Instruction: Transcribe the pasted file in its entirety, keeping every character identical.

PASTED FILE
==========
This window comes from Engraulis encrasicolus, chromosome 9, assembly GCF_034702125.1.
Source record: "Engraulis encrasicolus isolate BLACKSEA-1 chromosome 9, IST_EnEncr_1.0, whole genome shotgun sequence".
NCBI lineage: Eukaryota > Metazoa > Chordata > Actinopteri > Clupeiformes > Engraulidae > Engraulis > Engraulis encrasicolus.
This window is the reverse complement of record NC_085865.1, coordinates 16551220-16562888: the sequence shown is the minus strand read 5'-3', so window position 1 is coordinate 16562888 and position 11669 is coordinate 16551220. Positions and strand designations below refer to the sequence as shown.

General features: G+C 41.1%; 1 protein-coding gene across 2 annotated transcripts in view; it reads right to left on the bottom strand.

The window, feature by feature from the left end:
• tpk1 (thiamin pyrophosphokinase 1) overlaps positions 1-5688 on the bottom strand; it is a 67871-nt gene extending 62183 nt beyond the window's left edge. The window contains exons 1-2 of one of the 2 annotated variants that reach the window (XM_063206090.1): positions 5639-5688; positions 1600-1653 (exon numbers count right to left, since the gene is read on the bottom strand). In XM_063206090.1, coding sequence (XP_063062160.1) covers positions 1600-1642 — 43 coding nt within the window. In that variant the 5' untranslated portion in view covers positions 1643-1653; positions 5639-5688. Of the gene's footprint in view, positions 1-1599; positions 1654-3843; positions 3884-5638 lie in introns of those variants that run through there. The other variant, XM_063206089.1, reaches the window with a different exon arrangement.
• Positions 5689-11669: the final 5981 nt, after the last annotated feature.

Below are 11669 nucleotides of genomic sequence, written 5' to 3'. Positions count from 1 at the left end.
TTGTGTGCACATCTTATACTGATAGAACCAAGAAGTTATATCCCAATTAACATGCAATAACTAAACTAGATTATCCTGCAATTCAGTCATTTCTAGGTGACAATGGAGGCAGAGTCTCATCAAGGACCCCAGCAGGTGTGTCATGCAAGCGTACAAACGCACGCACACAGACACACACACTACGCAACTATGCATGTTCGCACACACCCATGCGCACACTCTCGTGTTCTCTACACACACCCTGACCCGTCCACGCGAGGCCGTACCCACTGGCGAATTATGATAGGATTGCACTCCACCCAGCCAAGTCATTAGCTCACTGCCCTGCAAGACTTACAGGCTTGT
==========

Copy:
This window comes from Engraulis encrasicolus, chromosome 9, assembly GCF_034702125.1.
Source record: "Engraulis encrasicolus isolate BLACKSEA-1 chromosome 9, IST_EnEncr_1.0, whole genome shotgun sequence".
NCBI lineage: Eukaryota > Metazoa > Chordata > Actinopteri > Clupeiformes > Engraulidae > Engraulis > Engraulis encrasicolus.
This window is the reverse complement of record NC_085865.1, coordinates 16551220-16562888: the sequence shown is the minus strand read 5'-3', so window position 1 is coordinate 16562888 and position 11669 is coordinate 16551220. Positions and strand designations below refer to the sequence as shown.

General features: G+C 41.1%; 1 protein-coding gene across 2 annotated transcripts in view; it reads right to left on the bottom strand.

The window, feature by feature from the left end:
• tpk1 (thiamin pyrophosphokinase 1) overlaps positions 1-5688 on the bottom strand; it is a 67871-nt gene extending 62183 nt beyond the window's left edge. The window contains exons 1-2 of one of the 2 annotated variants that reach the window (XM_063206090.1): positions 5639-5688; positions 1600-1653 (exon numbers count right to left, since the gene is read on the bottom strand). In XM_063206090.1, coding sequence (XP_063062160.1) covers positions 1600-1642 — 43 coding nt within the window. In that variant the 5' untranslated portion in view covers positions 1643-1653; positions 5639-5688. Of the gene's footprint in view, positions 1-1599; positions 1654-3843; positions 3884-5638 lie in introns of those variants that run through there. The other variant, XM_063206089.1, reaches the window with a different exon arrangement.
• Positions 5689-11669: the final 5981 nt, after the last annotated feature.

Below are 11669 nucleotides of genomic sequence, written 5' to 3'. Positions count from 1 at the left end.
TTGTGTGCACATCTTATACTGATAGAACCAAGAAGTTATATCCCAATTAACATGCAATAACTAAACTAGATTATCCTGCAATTCAGTCATTTCTAGGTGACAATGGAGGCAGAGTCTCATCAAGGACCCCAGCAGGTGTGTCATGCAAGCGTACAAACGCACGCACACAGACACACACACTACGCAACTATGCATGTTCGCACACACCCATGCGCACACTCTCGTGTTCTCTACACACACCCTGACCCGTCCACGCGAGGCCGTACCCACTGGCGAATTATGATAGGATTGCACTCCACCCAGCCAAGTCATTAGCTCACTGCCCTGCAAGACTTACAGGCTTGT